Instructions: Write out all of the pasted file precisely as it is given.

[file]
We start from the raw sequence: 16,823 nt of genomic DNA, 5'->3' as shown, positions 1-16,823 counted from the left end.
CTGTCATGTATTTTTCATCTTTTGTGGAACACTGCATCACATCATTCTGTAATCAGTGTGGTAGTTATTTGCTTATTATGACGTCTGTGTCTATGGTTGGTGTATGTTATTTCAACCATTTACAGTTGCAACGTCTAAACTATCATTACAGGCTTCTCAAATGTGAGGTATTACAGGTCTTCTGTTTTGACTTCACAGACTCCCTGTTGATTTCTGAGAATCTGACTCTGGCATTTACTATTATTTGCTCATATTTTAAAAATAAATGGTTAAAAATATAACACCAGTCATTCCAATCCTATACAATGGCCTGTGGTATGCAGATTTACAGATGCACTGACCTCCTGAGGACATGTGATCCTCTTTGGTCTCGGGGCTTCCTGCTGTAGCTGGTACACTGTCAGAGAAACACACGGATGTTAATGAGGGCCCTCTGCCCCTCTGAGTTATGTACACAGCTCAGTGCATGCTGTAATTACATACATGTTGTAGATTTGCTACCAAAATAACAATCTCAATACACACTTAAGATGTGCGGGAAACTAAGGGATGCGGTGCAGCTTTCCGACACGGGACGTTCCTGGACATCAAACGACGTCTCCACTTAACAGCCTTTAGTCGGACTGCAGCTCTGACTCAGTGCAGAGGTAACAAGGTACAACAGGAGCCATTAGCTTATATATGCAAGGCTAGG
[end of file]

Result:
We start from the raw sequence: 16,823 nt of genomic DNA, 5'->3' as shown, positions 1-16,823 counted from the left end.
CTGTCATGTATTTTTCATCTTTTGTGGAACACTGCATCACATCATTCTGTAATCAGTGTGGTAGTTATTTGCTTATTATGACGTCTGTGTCTATGGTTGGTGTATGTTATTTCAACCATTTACAGTTGCAACGTCTAAACTATCATTACAGGCTTCTCAAATGTGAGGTATTACAGGTCTTCTGTTTTGACTTCACAGACTCCCTGTTGATTTCTGAGAATCTGACTCTGGCATTTACTATTATTTGCTCATATTTTAAAAATAAATGGTTAAAAATATAACACCAGTCATTCCAATCCTATACAATGGCCTGTGGTATGCAGATTTACAGATGCACTGACCTCCTGAGGACATGTGATCCTCTTTGGTCTCGGGGCTTCCTGCTGTAGCTGGTACACTGTCAGAGAAACACACGGATGTTAATGAGGGCCCTCTGCCCCTCTGAGTTATGTACACAGCTCAGTGCATGCTGTAATTACATACATGTTGTAGATTTGCTACCAAAATAACAATCTCAATACACACTTAAGATGTGCGGGAAACTAAGGGATGCGGTGCAGCTTTCCGACACGGGACGTTCCTGGACATCAAACGACGTCTCCACTTAACAGCCTTTAGTCGGACTGCAGCTCTGACTCAGTGCAGAGGTAACAAGGTACAACAGGAGCCATTAGCTTATATATGCAAGGCTAGG